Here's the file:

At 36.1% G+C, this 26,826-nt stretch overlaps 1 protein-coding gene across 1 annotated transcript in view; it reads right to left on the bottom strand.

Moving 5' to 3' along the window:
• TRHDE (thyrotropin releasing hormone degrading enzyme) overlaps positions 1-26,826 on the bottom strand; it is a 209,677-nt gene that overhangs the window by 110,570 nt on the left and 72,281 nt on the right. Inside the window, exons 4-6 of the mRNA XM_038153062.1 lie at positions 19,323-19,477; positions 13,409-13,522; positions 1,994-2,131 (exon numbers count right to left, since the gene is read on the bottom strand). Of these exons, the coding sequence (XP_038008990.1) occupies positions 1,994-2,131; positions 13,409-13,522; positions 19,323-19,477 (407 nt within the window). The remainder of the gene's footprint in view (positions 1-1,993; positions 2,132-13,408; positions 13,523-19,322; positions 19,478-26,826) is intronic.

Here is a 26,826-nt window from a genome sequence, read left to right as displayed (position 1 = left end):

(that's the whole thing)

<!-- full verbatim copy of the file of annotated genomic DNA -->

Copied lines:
At 36.1% G+C, this 26,826-nt stretch overlaps 1 protein-coding gene across 1 annotated transcript in view; it reads right to left on the bottom strand.

Moving 5' to 3' along the window:
• TRHDE (thyrotropin releasing hormone degrading enzyme) overlaps positions 1-26,826 on the bottom strand; it is a 209,677-nt gene that overhangs the window by 110,570 nt on the left and 72,281 nt on the right. Inside the window, exons 4-6 of the mRNA XM_038153062.1 lie at positions 19,323-19,477; positions 13,409-13,522; positions 1,994-2,131 (exon numbers count right to left, since the gene is read on the bottom strand). Of these exons, the coding sequence (XP_038008990.1) occupies positions 1,994-2,131; positions 13,409-13,522; positions 19,323-19,477 (407 nt within the window). The remainder of the gene's footprint in view (positions 1-1,993; positions 2,132-13,408; positions 13,523-19,322; positions 19,478-26,826) is intronic.

Here is a 26,826-nt window from a genome sequence, read left to right as displayed (position 1 = left end):